A Spencer County man who shot and killed his girlfriend failed to convince the Indiana Court of Appeals to overturn his murder conviction on evidentiary grounds.
On the phone with Spencer County 911, Linda Bowman declared, “I have a boyfriend that lives with me and he’s hittin’ me. … He’s threatening’ me with a gun, he’s gonna shoot!” The line then went dead before Bowman’s boyfriend, Alan Bennett, called back: “I shot Linda and tried to kill myself.” When officers later responded to the scene, Bennett was heard saying he “had to kill her because she wouldn’t stop b—-ing.”
Bennett was subsequently charged with murder, but he moved to dismiss the charge because the state had cleaned his muzzleloader while performing tests on it, amounting to destruction of materially exculpatory evidence. The Spencer Circuit Court denied the motion but gave Bennett money for a ballistics expert who testified that cleaning the weapon destroyed evidence of powder and residue that could have been analyzed.
Bennett also challenged the trial court’s order holding that “limited evidence of the effect of voluntary intoxication may be used by a defendant in his defense in other relevant areas besides mens rea … .” Bennett was permitted to present two witnesses who testified to the physiological and psychological effects of alcohol, and the jury was instructed on self-defense. However, the jury was also instructed that voluntary intoxication is not a defense to murder.
After he was convicted and sentenced to 65 years in the Indiana Department of Correction, Bennett appealed, again challenging the cleaning of the gun and the limit on his evidence of voluntary intoxication in support of his self-defense claim. But the Court of Appeals affirmed in full Monday in Alan Lee Bennett v. State of Indiana, 20A-CR-2061.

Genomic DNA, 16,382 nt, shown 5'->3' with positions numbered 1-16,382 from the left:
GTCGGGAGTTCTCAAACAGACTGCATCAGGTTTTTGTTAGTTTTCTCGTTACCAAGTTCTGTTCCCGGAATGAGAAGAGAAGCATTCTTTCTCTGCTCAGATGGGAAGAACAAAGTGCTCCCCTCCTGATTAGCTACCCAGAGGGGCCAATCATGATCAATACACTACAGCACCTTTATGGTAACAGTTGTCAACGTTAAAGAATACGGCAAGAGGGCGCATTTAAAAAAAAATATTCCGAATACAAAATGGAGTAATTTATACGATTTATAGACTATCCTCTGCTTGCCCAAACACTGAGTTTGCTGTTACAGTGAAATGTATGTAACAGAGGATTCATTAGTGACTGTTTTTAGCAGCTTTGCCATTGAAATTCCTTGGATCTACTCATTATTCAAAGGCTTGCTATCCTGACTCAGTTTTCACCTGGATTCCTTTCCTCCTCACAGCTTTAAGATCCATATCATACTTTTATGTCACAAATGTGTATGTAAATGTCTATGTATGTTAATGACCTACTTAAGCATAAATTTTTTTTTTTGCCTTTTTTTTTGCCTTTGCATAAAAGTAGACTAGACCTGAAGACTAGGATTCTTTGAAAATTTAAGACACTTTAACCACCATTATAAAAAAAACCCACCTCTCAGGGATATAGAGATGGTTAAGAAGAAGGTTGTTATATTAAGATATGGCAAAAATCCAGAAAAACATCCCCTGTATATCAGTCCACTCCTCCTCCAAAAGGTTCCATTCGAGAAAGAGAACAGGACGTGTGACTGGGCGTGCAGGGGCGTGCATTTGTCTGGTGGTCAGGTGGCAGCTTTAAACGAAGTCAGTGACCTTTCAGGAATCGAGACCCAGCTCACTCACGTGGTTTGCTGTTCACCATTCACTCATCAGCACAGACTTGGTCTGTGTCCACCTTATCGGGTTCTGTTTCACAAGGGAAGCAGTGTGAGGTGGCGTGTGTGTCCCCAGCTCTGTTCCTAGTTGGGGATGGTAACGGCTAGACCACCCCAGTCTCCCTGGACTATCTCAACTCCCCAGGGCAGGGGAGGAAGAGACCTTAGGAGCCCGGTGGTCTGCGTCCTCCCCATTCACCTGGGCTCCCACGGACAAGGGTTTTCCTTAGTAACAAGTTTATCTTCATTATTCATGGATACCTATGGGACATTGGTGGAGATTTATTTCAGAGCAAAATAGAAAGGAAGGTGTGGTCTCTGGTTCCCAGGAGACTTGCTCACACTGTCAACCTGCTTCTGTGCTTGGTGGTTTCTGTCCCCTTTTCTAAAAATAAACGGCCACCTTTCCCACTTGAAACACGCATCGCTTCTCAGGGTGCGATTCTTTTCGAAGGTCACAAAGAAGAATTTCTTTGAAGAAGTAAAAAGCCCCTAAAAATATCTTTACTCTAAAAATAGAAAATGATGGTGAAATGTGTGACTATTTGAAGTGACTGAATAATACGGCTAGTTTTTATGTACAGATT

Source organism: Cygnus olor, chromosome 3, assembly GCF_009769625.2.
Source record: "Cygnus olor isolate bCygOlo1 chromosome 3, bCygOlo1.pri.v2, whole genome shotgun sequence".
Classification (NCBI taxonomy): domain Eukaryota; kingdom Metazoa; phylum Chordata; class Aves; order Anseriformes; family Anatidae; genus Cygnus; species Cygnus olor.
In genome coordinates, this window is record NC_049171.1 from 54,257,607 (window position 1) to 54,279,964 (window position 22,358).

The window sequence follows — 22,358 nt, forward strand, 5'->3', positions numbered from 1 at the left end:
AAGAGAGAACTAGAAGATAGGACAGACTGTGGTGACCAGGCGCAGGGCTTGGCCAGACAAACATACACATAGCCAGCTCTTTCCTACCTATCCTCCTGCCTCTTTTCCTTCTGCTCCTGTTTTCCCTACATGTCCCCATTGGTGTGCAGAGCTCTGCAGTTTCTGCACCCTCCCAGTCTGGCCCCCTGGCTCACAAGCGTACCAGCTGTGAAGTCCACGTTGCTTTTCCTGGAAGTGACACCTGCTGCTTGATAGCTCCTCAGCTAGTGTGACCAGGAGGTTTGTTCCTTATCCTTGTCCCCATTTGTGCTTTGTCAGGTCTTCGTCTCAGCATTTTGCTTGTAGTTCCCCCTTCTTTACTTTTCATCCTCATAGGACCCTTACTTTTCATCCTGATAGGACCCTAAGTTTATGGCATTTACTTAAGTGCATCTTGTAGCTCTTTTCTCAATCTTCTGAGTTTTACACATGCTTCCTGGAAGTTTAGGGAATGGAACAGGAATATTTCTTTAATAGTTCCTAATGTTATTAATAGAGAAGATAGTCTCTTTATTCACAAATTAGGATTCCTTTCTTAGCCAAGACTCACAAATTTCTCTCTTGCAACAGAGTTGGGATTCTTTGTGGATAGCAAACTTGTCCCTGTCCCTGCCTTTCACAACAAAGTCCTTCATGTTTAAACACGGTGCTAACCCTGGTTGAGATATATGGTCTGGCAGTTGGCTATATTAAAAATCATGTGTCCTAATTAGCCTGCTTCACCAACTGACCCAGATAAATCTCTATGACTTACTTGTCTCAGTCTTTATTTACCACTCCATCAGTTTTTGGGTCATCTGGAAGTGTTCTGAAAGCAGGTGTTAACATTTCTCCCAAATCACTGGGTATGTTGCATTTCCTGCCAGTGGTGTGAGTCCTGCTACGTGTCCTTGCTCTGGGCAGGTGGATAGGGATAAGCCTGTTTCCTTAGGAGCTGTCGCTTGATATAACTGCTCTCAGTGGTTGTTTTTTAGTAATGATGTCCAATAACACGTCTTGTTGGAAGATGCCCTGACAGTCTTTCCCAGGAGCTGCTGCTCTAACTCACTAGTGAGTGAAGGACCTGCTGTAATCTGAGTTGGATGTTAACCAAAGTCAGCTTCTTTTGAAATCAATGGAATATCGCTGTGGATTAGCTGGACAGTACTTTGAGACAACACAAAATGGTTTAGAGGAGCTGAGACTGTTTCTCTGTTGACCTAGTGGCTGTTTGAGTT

As to Bennett’s claim of destruction of evidence, Judge Leanna Weissmann wrote that “the corrosion and buildup removed from the muzzleloader in the course of cleaning was not ‘materially exculpatory’ evidence.” Rather, “his own expert did not testify that corrosion would have caused the gun to fire without pulling the trigger. And although the State’s expert testified that corroded muzzleloaders can accidentally fire as they are loaded, Bennett testified that he had loaded the firearm sometime before the day of the murder.
“… The defense therefore failed to show that examining the gun before it was cleaned could have provided evidence that Bennett did not act knowingly or intentionally when he pulled the trigger,” Weissmann wrote. She added that Bennett also “failed to establish that he could not obtain comparable evidence of the corrosion by other means.”
Bennett also argued on appeal that evidence of his intoxication should have been permitted to support his subjective belief that force was necessary for his protection at the time of the shooting. But the COA disagreed, holding instead that “to permit voluntary intoxication evidence for this purpose would impermissibly resurrect the voluntary intoxication defense, which has been lifeless since the Indiana General Assembly enacted Public Law 210 in 1997.
“… Though P.L 210 did not explicitly forbid voluntary intoxication from forming the basis of a self-defense claim, we do not believe our General Assembly meant to create a loophole,” Weissmann wrote for the unanimous appellate panel. “By adding that voluntary intoxication ‘is not a defense,’ the text of P.L. 210 indicates the legislature’s desire to completely eliminate voluntary intoxication as an excuse for criminal behavior.
“… Because using evidence of voluntary intoxication to advance a self-defense claim would run afoul of Indiana Code § 35-41-2-5,” Weissmann wrote, “the trial court did not err in limiting admission of that evidence.”